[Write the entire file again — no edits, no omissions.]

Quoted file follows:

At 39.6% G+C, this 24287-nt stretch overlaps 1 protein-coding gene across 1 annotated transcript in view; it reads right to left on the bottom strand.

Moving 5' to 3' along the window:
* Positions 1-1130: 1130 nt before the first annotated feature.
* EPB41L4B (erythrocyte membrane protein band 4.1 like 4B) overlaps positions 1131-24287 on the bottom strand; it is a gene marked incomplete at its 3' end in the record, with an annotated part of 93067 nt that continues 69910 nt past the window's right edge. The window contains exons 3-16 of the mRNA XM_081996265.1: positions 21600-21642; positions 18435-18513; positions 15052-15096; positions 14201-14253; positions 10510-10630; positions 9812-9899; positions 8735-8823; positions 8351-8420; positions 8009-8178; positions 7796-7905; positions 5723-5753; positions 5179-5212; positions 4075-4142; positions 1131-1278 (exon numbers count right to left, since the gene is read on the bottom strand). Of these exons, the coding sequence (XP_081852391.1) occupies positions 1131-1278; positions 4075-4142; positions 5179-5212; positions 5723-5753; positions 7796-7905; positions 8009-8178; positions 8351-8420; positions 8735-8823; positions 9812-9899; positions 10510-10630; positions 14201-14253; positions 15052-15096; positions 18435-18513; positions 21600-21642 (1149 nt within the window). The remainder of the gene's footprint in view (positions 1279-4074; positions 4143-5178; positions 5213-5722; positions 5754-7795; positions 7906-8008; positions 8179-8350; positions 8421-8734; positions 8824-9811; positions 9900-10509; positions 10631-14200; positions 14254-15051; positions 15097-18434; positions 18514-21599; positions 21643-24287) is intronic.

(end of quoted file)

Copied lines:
At 39.6% G+C, this 24287-nt stretch overlaps 1 protein-coding gene across 1 annotated transcript in view; it reads right to left on the bottom strand.

Moving 5' to 3' along the window:
* Positions 1-1130: 1130 nt before the first annotated feature.
* EPB41L4B (erythrocyte membrane protein band 4.1 like 4B) overlaps positions 1131-24287 on the bottom strand; it is a gene marked incomplete at its 3' end in the record, with an annotated part of 93067 nt that continues 69910 nt past the window's right edge. The window contains exons 3-16 of the mRNA XM_081996265.1: positions 21600-21642; positions 18435-18513; positions 15052-15096; positions 14201-14253; positions 10510-10630; positions 9812-9899; positions 8735-8823; positions 8351-8420; positions 8009-8178; positions 7796-7905; positions 5723-5753; positions 5179-5212; positions 4075-4142; positions 1131-1278 (exon numbers count right to left, since the gene is read on the bottom strand). Of these exons, the coding sequence (XP_081852391.1) occupies positions 1131-1278; positions 4075-4142; positions 5179-5212; positions 5723-5753; positions 7796-7905; positions 8009-8178; positions 8351-8420; positions 8735-8823; positions 9812-9899; positions 10510-10630; positions 14201-14253; positions 15052-15096; positions 18435-18513; positions 21600-21642 (1149 nt within the window). The remainder of the gene's footprint in view (positions 1279-4074; positions 4143-5178; positions 5213-5722; positions 5754-7795; positions 7906-8008; positions 8179-8350; positions 8421-8734; positions 8824-9811; positions 9900-10509; positions 10631-14200; positions 14254-15051; positions 15097-18434; positions 18514-21599; positions 21643-24287) is intronic.